How Can I Help my Child with ADHD Make Friends?

Parents often come to me feeling helpless and devastated as they watch their child struggle with loneliness and self-doubt. They long for their child to have friends, feel confident, and just want them to be happy. Kids with ADHD often struggle to make and keep friends. Here are some of the most common struggles I hear from clients:

  • They feel unwanted
  • They’re trying to self-protect to avoid rejection
  • They are inflexible
  • They don’t like the other kids
  • They’re shy or come on too strong
  • They’re missing social cues
  • Their social skills need improvement
  • They have low self-esteem and negative self talk

While we can’t totally solve this problem for our kids (and boy do I wish we could), we can offer support and help them create an environment where relationships can thrive.

Get Educated.

Learn as much as you can about ADHD. Understanding the way your child is wired is vital. They frequently have tendencies to hyper-fixate, miss social cues, and experience greater feelings of rejection (Rejection Sensitive Dysphoria) than their peers without ADHD. These unique struggles hinder relationships and good self-esteem. and are amazing resources.

Get Curious.

Some kids only desire one really good friend while others long to be part of a friendship group. Knowing what would make them relationally fulfilled is really important. It can be easy to project our own feelings and assume we know, but it’s always more helpful to find out how your child feels.

How does your child feel about their friendships (or sometimes lack thereof)?
Do they feel liked and included?
What story are they telling themselves? (Nobody likes me, I’m weird, etc…)
What do they wish was different?
Which of the struggles listed above apply? Are there any other obstacles?

Set the Foundation.

Many kids with ADHD could benefit from working with someone to increase their self-esteem and improve their social skills. A credentialed ADHD coach is a great place to start. Look for someone that specializes in working with children and teens. Here’s an article about finding a great coach. I often see children self-sabotage due to low self-esteem or impulsive behavior. It’s crucial that your child gains clarity about what they want, improves their confidence and social skills, and has actionable steps to take. Parent coaching can be a helpful tool as well, especially if Rejection Sensitive Dysphoria is in play.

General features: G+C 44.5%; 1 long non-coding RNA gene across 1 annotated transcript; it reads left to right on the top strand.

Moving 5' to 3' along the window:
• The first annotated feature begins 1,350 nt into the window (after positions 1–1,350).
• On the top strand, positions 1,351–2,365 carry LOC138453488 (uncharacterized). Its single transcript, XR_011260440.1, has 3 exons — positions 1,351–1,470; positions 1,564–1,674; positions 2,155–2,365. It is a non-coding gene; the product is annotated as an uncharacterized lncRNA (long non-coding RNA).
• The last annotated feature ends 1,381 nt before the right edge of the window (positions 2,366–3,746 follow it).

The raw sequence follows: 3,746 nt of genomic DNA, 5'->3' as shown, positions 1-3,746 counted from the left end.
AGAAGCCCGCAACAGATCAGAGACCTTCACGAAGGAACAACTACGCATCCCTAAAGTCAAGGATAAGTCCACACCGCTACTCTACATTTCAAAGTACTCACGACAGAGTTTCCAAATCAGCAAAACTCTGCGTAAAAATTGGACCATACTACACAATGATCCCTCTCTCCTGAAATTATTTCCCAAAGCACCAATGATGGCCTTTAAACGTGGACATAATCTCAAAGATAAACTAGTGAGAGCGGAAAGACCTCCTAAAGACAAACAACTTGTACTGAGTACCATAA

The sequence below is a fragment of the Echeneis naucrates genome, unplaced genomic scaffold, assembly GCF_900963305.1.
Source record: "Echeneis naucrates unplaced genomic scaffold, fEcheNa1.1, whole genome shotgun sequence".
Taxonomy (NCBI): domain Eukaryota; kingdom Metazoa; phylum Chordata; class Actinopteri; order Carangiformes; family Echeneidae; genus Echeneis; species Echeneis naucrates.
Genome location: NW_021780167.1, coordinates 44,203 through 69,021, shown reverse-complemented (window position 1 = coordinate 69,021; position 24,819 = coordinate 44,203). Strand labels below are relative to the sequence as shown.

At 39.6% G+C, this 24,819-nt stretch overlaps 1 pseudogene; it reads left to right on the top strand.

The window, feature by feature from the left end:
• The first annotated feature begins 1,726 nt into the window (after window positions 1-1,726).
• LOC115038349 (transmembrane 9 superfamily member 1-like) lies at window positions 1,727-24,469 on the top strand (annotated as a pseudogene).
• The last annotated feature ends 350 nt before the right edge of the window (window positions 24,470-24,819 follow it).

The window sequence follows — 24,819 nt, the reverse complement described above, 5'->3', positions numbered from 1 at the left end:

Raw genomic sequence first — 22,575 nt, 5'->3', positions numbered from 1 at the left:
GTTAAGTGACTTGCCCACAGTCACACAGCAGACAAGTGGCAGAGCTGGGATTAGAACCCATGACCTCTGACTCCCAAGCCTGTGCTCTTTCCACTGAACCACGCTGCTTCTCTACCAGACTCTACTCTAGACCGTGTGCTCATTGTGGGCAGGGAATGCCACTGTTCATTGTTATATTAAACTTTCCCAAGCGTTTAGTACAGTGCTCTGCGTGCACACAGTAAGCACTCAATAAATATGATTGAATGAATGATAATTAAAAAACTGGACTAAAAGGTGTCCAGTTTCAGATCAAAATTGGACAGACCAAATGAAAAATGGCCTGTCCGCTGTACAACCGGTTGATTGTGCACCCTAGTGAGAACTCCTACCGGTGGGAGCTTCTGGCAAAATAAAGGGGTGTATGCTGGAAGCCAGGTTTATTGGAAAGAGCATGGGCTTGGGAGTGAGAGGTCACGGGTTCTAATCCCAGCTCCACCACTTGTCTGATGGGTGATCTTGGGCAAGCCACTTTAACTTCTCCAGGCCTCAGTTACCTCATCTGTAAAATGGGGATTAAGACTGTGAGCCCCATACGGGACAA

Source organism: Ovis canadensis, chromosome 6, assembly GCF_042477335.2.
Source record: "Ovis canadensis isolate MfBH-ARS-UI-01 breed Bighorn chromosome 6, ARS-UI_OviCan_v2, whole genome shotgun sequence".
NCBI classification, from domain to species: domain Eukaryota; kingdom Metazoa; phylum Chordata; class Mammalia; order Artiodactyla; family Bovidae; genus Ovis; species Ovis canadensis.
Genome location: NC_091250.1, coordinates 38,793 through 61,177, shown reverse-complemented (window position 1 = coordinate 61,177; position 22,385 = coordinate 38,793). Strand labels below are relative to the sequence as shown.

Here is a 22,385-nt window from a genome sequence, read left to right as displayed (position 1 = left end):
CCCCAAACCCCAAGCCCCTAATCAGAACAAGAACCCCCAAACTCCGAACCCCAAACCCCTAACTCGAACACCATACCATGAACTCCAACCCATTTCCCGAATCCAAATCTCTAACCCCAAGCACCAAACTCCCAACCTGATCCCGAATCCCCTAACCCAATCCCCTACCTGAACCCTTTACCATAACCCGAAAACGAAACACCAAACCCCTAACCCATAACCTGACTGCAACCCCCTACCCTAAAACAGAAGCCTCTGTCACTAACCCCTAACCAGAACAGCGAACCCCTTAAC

Take A Step.

When your child is ready to take a step, here are some practical ways to find and nurture prospective friends. Be sure that your child is aware and in agreement every step of the way.

  • Talk to your child’s teachers and school counselor. They may be able to connect your child with other students or keep a lookout for friendship opportunities.
  • Join a club or sport that aligns with your child’s interests. Roblox, horse riding, legos, books, music, etc. Finding like-minded kids can be a great starting point since they can bond over their shared interest. There are many online groups available as well.
  • Set up mini goals. For example, if you have a shy child, set a goal to compliment someone this week. Something as simple as “I like your shirt” can open a door and build confidence.
  • Depending on age, consider intervening and setting up some play dates. One-on-one is usually ideal. Consider an activity rather than free-play for the first get together.
  • Be a good friend to your child. Model how it looks and feels to be in a healthy relationship. Play a fun board game, go out for ice cream, go shopping, and be a safe space to share. Make sure they know they deserve to be treated with kindness and the importance of extending that kindness to others.


Why Will No One Play with Me? by Caroline Maguire

Friends: Making Them & Keeping Them by American Girl is great resource for girls in Elementary school or middle school (ages 7-13)

If you're ready to take the first step to work with a coach, book a free introductory call with me at to get started! No strings attached.

Ashley Dahl

Ashley is a professionally trained coach with over 10 years of experience. She attended the iACT Center (an ICF accredited program) to get her ADHD coaching certification and also has a background is in Early Childhood Education (Western Governors University). She specializes in ADHD coaching for children, teens and adults; health and wellness coaching, relationship and boundary coaching, and parenting support.